Mauritania is an Islamic Republic. Don’t be afraid of this political status – most Mauritanians are not extremists, even if the majority of the people in the North are very conservative and quite reserved. Neither slavery, female genital mutilation, child labour nor human trafficking are rare and racism against people with darker skins is both open and prevalent. The Southern part of the country is filled with friendly people, and they are very welcoming, if a little unused to tourists.
Travelling to Mauritania is becoming easier, with charter flights from France to Atar through the winter months. Guides and tourist agencies are quite easy to find.
The climate is characterized by extremes in temperature and by meagre and irregular rainfall. Most of Mauritania is located in the tropics, and the weather is often very hot, although night-time temperatures can dip below 7°C and as low as freezing point in the Sahara during the early morning.
Nouakchott, the capital of Mauritania, Atar, Chinguetti, Nouadhibou, large fishing center and industrial harbor, Tichit
Air. Nouakchott International Airport (NKC)
Mauritania Airlines International flies to, Dakar, Casablanca and Zoueratt.
Air Algérie flights from Algiers
Air France flies from Paris Alternatively you can take a charter flight, which costs around Iberia flies Noukchott to Madrid via Las Palmas in the Canaries.
Turkish Airlines flies from Istanbul
Train. No trains run between Mauritania and its neighbours.
Land Crossings. Mauritania has open road borders open to crossing by private motor vehicle or bicycle:
Western Sahara/Morocco – Nouadhibou. Paved from the Moroccan border post in Fort Guerguarat, then about 7 kilometers of twisting, stony road to reach the Mauritanian border, where the tarred road begins again. Do not to leave this well-worn road because the area is a mine field and is not considered mine-free until you pass the railway line. Transit visas – valid for 3 days – can no longer be bought at the border.
Mali. There are numerous pistes running across the Mauritanian border from Mali. These used to be the de facto route between the two countries, however there now exists a new tar road connecting Nara in Mali to Ayoun al Atrous in Mauritania. The border formalities in Mali are completed at various buildings around Nara town (local children will lead you to the police or customs for a small present). The Mauritanian formalities are conducted at a string of road-blocks along the border road. An alternative land route goes direct from Mauritania to Timbuktu,
From Morocco: Supratours runs a nightly bus from Dakhla to the border at Gargarate.
It is also possible to get to the border by hitching with overlanders from Dakhla or in Rabat, or by paying for passage with Mauritanian traders. The ride should be started rather early and takes most of the day.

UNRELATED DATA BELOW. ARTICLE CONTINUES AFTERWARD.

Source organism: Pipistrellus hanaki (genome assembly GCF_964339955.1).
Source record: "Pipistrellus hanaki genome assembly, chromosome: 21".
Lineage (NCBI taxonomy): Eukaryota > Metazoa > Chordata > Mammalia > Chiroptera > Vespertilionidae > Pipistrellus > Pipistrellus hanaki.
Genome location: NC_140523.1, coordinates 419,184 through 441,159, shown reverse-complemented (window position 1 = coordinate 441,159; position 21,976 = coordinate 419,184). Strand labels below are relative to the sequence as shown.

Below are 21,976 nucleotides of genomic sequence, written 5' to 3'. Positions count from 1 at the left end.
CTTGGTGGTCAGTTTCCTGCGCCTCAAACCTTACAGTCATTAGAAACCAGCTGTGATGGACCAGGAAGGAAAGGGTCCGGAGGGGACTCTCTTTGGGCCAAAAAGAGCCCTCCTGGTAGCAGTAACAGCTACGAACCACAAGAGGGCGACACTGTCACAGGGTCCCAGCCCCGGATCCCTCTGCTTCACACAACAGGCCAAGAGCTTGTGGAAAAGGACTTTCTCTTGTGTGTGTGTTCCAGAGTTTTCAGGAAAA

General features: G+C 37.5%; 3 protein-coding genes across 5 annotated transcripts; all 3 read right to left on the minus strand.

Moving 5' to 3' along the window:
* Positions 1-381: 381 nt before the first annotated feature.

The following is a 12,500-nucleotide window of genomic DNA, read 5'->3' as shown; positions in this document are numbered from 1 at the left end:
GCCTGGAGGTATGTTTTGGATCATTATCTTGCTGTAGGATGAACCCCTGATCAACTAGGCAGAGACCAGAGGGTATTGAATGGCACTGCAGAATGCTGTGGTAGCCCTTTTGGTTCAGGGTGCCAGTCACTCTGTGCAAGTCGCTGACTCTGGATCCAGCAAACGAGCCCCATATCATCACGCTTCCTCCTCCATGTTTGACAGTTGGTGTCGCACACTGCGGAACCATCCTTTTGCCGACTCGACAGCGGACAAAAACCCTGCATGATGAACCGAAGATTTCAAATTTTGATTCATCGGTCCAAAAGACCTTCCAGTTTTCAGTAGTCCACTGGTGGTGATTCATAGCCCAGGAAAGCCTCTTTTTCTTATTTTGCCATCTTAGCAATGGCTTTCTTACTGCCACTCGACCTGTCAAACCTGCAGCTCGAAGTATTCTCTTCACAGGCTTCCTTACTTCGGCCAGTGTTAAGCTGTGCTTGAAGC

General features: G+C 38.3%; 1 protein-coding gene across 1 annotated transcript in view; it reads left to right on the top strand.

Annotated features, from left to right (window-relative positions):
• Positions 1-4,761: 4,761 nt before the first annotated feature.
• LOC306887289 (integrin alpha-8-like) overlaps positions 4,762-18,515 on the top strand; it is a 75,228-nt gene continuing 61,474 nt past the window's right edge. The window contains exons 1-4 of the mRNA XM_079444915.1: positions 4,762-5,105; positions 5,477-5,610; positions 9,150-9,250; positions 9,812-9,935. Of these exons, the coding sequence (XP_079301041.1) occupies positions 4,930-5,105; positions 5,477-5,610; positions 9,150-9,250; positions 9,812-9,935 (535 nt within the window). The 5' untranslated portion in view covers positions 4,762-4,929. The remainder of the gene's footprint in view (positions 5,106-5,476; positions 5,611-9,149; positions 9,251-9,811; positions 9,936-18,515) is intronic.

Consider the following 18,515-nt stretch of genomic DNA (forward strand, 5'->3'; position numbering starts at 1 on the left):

From Senegal: Bush taxis can be taken from Dakar and St Louis to Rosso, where a ferry makes the trip across the Senegal river, and further bush taxis can be taken to Nouakchott. At Rosso you will be told innumerate lies: CFA cannot be changed on the other side of the river, that the next free ferry is two hours away and you should hire a boat, that you should arrange onward transport Senegal side for a better deal etc etc. None of this is true. Admittedly the banks will not change CFA but the shops will and at a better rate than the guys hanging around the ferry. The ferry goes back and forth non stop. You do not need any help at customs. Other crossing points from Senegal include the Diama dam just north of St Louis, public transport also operates on this route.
From Mali: Pickup trucks leave Kayes for Selibaby daily. It is also possible to enter at Nema, and across the southern border at several points.
Train. The only train line in Mauritania links Nouadhibou with Choum and Zouerat, but it’s a tourist attraction itself. The train is said to be the longest one in the world, having over 220 cars and being over 2 kilometers long. It’s used to carry iron ore from the Zouerat mine to Nouadhibou harbour.
The train departs daily from Nouadhibou at around 3pm and arrives in Choum at around 2am the next morning. Check departure times on arrival.
There is normally only 2 unheated passenger carriages on the train. One overcrowded regular and one first class with uncomfortable bunk beds. Traveling in an iron ore hopper is also possible, free and advisable. A scarf to cover your face is necessary as there is a lot of dust. There is no food or drink for sale on the train. From Choum to Nouadhibou, the train is then filled with iron ore, a bit more pleasant than when it’s empty – slower, less bumpy and the view is better standing on top of the pile of stones. To sleep, pick a corner in the front of the car, flatten the ground, tuck yourself in a sleeping bag and you will sleep just fine.